Society fellow joins Bike MS team to raise funds for a cure.
by Mike Knight
There was a problem.
It was Saturday, September 28, 2019. Andrew Mendiola, PhD, a researcher at the Gladstone Institute, an independent state-of-the-art biomedical research institution in San Francisco, straddled his bike at the starting line of the 36th annual Bike MS: Kansas City.
Part of the National Multiple Sclerosis Society’s nationwide Bike MS fundraising events, the ride would take 1,500 cyclists up to 165 meandering miles via three separate routes from Olathe, Kansas (a city in the metro Kansas City area) to Lawrence, Kansas, over the next two days, with a goal of raising $1.2 million to help end the disease. In total, Bike MS: Kansas City has raised over $28 million since it began in 1983. In 2019, some 80,000 cyclists nationwide rode in Bike MS events, raising over $65 million. To date, Bike MS cyclists, volunteers, and donors have raised over $1.3 billion.
Mendiola was a “guest rider” with a local team, the Research Rough Riders, led by surgeon Ted Higgins, MD, a long-time veteran of the event. Higgins, Higgins’ wife, Kim, and a group of colleagues and friends began riding in the fundraiser in support of Higgins’ friend and coworker, anesthesiologist Dave Tomlinson, MD, who had MS. Tomlinson died at the age of 52 in 2009.
“He was basically my wing-man in the operating room,” Higgins says. Over time, Higgins’ team merged with Biscari Brothers Bicycles bike shops in the Kansas City area. Together, the teams have about 100 riders, Higgins says. He estimates they have raised over $1 million for MS in total.
From the beginning, Higgins and Tomlinson agreed that their financial support, which included their individual donations, as well as funds raised through Bike MS, should be directed to research focused on repairing the myelin sheath damaged by MS. The National Multiple Sclerosis Society’s Postdoctoral Fellowships Grant program provided that opportunity.
Through the Society’s program, Higgins and Tomlinson connected with the postdoctoral research candidates doing this work. Over the past 20 years, the funds raised have supported these researchers, and other scientists also got the chance to ride along with Higgins and the teams. It has become a unique opportunity to connect researchers and people whose lives could be changed by the work happening in the lab.
One researcher is Mendiola, who was awarded a fellowship grant for research on blood protein fibrinogen, how it contributes to nerve degeneration in MS, and how better understanding fibrinogen might lead to reducing progression in MS.
The wheels on the bike go ’round and ’round
While visiting his son, Eddie, who lived in San Francisco, Higgins met Mendiola for coffee and invited him to join the ride. Arriving late to Kansas City the night before the ride, Mendiola was outfitted with a 10-speed bicycle borrowed from one of Higgins’ neighbors. A storm had just blown through Kansas City, pushing out the heat and humidity, and replacing it with a clear, cool weather just made for distance bike riding.
An avid runner, the 32-year-old Mendiola was confident he could complete the 120-mile route the Rough Riders would be riding over the next two days, even if he hadn’t actually been on a bicycle since he was a little boy. After all, once you learn how to ride a bike you never forget.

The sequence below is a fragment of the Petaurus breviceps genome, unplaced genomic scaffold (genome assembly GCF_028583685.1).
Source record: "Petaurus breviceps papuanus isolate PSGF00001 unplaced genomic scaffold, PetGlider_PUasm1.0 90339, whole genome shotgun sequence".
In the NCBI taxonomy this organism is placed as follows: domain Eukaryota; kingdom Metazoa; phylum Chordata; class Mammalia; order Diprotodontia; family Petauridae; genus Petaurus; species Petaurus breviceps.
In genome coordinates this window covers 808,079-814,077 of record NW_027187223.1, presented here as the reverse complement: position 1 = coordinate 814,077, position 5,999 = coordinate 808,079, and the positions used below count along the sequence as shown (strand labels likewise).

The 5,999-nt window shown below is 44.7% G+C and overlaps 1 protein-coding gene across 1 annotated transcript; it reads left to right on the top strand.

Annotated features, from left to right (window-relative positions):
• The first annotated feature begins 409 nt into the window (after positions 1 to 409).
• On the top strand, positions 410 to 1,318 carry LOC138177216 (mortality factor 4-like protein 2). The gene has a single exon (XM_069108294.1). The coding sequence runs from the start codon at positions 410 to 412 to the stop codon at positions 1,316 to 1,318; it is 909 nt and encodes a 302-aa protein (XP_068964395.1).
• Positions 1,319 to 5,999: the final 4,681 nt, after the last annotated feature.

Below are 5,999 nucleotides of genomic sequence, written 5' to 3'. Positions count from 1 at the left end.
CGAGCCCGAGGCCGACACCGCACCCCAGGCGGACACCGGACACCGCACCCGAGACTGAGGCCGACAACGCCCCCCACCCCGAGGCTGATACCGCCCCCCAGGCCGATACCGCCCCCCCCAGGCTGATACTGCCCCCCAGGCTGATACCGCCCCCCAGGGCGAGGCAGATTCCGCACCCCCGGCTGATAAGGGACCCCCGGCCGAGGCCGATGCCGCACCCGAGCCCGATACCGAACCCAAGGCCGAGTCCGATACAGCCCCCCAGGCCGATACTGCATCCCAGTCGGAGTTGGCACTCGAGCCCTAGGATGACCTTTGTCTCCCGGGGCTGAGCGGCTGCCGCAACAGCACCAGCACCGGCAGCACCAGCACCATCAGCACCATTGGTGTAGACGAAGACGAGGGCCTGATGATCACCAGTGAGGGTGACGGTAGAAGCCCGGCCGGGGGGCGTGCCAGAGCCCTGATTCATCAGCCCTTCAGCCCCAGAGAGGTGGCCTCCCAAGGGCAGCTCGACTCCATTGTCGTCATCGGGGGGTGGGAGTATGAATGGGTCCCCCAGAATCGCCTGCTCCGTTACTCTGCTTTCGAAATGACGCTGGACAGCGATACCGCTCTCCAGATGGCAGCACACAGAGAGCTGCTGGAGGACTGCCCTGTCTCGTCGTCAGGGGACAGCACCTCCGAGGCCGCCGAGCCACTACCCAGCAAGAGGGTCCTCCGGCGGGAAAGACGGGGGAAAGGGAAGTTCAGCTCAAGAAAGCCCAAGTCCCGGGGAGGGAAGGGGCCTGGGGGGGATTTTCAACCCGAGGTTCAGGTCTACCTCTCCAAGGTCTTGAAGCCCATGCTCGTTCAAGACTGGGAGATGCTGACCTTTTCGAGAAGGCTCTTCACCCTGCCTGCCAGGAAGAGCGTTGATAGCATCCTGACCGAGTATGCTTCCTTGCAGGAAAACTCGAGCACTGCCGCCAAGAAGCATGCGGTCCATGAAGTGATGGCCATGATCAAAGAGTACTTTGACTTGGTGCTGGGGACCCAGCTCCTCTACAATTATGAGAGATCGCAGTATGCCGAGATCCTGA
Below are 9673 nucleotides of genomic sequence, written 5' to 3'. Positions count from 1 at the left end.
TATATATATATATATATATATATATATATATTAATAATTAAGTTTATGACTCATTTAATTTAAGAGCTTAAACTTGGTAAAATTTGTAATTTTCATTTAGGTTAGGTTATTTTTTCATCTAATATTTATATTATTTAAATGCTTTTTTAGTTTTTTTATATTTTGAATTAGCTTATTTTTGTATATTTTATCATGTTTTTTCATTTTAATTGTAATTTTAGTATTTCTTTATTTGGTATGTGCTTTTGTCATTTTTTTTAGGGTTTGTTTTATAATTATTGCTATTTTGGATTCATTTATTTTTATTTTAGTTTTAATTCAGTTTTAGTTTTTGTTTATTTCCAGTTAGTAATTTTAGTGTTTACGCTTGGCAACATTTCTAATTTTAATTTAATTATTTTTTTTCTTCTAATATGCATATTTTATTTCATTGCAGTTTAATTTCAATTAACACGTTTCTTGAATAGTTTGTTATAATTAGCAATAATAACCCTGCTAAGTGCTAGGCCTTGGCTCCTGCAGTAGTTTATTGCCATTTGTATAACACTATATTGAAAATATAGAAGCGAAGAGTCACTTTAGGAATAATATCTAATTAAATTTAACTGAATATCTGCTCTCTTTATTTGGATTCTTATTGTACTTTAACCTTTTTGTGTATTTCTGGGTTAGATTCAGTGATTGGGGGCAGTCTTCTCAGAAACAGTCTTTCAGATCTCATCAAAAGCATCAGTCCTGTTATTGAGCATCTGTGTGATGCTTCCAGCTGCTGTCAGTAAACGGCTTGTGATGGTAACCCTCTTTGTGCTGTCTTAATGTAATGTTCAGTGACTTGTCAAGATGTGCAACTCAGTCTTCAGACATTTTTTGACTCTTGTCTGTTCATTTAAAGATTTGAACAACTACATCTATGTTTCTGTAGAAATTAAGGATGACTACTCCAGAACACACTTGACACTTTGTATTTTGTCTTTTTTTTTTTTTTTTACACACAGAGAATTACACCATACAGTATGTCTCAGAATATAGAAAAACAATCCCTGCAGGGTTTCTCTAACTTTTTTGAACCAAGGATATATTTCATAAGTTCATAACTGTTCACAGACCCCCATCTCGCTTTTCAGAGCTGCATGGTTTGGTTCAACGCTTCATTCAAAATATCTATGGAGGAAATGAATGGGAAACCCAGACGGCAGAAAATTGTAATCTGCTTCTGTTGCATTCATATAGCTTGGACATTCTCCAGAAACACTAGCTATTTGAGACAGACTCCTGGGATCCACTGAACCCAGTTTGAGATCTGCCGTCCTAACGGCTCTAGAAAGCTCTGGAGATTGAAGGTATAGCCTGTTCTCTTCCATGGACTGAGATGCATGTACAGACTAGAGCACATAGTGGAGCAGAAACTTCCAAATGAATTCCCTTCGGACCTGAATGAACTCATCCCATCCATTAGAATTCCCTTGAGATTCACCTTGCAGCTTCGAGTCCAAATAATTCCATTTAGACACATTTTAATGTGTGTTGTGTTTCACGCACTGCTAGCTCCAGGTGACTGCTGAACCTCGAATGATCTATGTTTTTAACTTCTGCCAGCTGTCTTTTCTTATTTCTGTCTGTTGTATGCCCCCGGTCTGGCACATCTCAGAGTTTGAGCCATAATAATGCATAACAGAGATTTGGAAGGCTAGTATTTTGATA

Mendiola’s legs pumped furiously as the ride began, but the other cyclists steadily began to disappear as he remained more or less in place. Mostly more. And with two days of bike riding ahead, that presented a problem.
“I get on the bike and the wheels are just spinning like crazy,” Mendiola says. “I looked at Ted and said, ‘Ted, I think this bike is broken. I’m not moving!’ And he’s like, ‘You’ve got to shift into gear.’ And I literally looked at him and said, ‘There are gears on this thing?’”
After learning how and when to shift gears, Mendiola finished the first day’s ride of 78 miles with the rest of the Rough Riders. “He really tuckered himself out,” Higgins says. “But then he got up the next day and we came back and did 38 miles and he was really enthusiastic about it.”
Mendiola was just as enthusiastic about meeting other riders in the event, some with MS, others without, but all part of a bigger family dedicated to ending the disease. “It was amazing,” Mendiola says. “You go through undergraduate, you go to grad school, you go to postdoctoral training, and you’re kind of siloed from the disease that you’re working on. And so that was a unique experience because I got to hear stories and interesting things that are going on in these people’s lives.”
It was an experience Mendiola hadn’t anticipated, and it gave his research a new and different meaning, one he’ll keep with him when he needs it most. “Hearing patients tell you how impactful and meaningful your research is to them and their families is humbling, and it lit a fire in me that during those tough research days will keep me going,” Mendiola says.
Especially on those days when he feels like he’s standing still.
Because of COVID-19, all 2020 Bike MS events will be virtual.
To learn more about Bike MS: Inside Out, the Society’s new build-your-own-adventure cycling event, visit bikeMS.org.
Mike Knight is a writer in Indianapolis, Indiana. He was diagnosed with MS in 2013.
Learn more about Bike MS.